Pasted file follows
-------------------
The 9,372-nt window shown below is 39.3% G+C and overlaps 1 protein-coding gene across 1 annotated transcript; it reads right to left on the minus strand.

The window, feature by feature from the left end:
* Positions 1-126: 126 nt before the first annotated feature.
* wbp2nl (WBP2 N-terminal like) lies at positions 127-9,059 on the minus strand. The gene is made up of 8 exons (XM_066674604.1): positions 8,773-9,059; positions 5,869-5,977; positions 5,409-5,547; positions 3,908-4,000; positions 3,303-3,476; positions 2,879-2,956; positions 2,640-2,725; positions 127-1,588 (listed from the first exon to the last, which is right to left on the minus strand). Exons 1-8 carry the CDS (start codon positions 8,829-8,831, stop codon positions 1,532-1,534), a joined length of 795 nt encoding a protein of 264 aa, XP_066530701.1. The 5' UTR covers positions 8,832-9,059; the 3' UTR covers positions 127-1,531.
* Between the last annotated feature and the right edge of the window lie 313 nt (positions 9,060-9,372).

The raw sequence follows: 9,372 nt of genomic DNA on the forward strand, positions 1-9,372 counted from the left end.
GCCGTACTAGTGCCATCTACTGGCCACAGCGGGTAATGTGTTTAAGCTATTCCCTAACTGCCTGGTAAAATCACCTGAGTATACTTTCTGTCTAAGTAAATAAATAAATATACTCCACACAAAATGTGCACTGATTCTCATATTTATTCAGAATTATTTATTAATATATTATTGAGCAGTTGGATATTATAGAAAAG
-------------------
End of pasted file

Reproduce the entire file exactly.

The 9,372-nt window shown below is 39.3% G+C and overlaps 1 protein-coding gene across 1 annotated transcript; it reads right to left on the minus strand.

The window, feature by feature from the left end:
* Positions 1-126: 126 nt before the first annotated feature.
* wbp2nl (WBP2 N-terminal like) lies at positions 127-9,059 on the minus strand. The gene is made up of 8 exons (XM_066674604.1): positions 8,773-9,059; positions 5,869-5,977; positions 5,409-5,547; positions 3,908-4,000; positions 3,303-3,476; positions 2,879-2,956; positions 2,640-2,725; positions 127-1,588 (listed from the first exon to the last, which is right to left on the minus strand). Exons 1-8 carry the CDS (start codon positions 8,829-8,831, stop codon positions 1,532-1,534), a joined length of 795 nt encoding a protein of 264 aa, XP_066530701.1. The 5' UTR covers positions 8,832-9,059; the 3' UTR covers positions 127-1,531.
* Between the last annotated feature and the right edge of the window lie 313 nt (positions 9,060-9,372).

The raw sequence follows: 9,372 nt of genomic DNA on the forward strand, positions 1-9,372 counted from the left end.
GCCGTACTAGTGCCATCTACTGGCCACAGCGGGTAATGTGTTTAAGCTATTCCCTAACTGCCTGGTAAAATCACCTGAGTATACTTTCTGTCTAAGTAAATAAATAAATATACTCCACACAAAATGTGCACTGATTCTCATATTTATTCAGAATTATTTATTAATATATTATTGAGCAGTTGGATATTATAGAAAAG